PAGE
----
A tech leader and software company director has said that the setup of a national FinTech organization will push New Zealand’s economic growth. Mitchell Pham, tech leader and director of NZTech, said that New Zealanders should care about FinTech as electronic interactions will play an…
A tech leader and software company director has said that the setup of a national FinTech organization will push New Zealand’s economic growth.
Mitchell Pham, tech leader and director of NZTech, said that New Zealanders should care about FinTech as electronic interactions will play an important role across the country’s economy, according to Scoop News, a New Zealand news website.
After gathering support from NZTech and the New Zealand government, FinTechNZ was launched last week.
Pham is reported as saying that e-commerce as a subset of FinTech is important for the future of small to medium businesses, enabling them to export globally. He added that on March 24, FinTech experts from the U.K. and Australia, two of the biggest FinTech communities, will be connecting with FinTechNZ members when they visit New Zealand.
This will help expand connections for our fintech community to grow, which in turn will contribute to New Zealand’s economic growth.
Not only that, but it means that financial technology companies within the country can focus on the best strategic global opportunities for them to build on innovative aspects within the FinTech sector.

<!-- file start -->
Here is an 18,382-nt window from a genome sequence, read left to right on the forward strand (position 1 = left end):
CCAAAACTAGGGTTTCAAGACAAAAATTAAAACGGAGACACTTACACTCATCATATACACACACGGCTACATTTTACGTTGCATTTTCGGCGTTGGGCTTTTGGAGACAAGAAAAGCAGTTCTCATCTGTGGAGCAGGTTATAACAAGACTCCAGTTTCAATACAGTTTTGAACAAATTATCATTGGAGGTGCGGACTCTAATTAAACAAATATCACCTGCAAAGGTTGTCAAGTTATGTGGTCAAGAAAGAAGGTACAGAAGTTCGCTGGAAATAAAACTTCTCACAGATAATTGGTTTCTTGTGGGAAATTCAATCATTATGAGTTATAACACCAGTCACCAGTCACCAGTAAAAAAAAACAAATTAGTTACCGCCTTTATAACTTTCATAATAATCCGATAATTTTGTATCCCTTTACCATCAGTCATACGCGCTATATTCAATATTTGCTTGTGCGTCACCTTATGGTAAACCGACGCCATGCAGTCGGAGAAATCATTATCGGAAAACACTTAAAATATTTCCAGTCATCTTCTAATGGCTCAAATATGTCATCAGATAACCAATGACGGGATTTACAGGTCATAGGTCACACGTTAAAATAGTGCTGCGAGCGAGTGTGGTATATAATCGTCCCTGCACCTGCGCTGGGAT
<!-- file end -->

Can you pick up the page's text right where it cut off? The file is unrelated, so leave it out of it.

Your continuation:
In a bid to increase agreements within the financial technology space in New Zealand, the U.K.’s Department for International Trade (DIT) will be sending 11 U.K. companies to Australasia next month.
Aimed at promoting the sector in Australia and New Zealand, the trade mission will see ‘eleven successful UK fintech companies’ taking part in a five-day program held between March 20-24.
New Zealand is keen to produce a strong financial technology sector within the country.
While it may seem that news within the country hasn’t taken off as much as it has in other countries, the nation is certainly not taking a back seat.
The country, however, has recently experienced a setback with one of its bitcoin exchanges after it was forced to shut down.
BitNZ, a bitcoin exchange in New Zealand, announced this month that it was closing due to the refusal of New Zealand banks to permit bank accounts to trade bitcoin.
According to BitNZ, it said that banks had an anti-competitive stance, which raised questions as to whether there is a fairness regulator in the country.
While this is just one instance where banks have prevented bitcoin exchanges from advancing too far, it remains to be seen whether FinTech companies will receive the same reception from banks or whether there will be more mutual corporation between the two.
Featured image from Shutterstock.
Last modified: January 26, 2020 12:04 AM UTC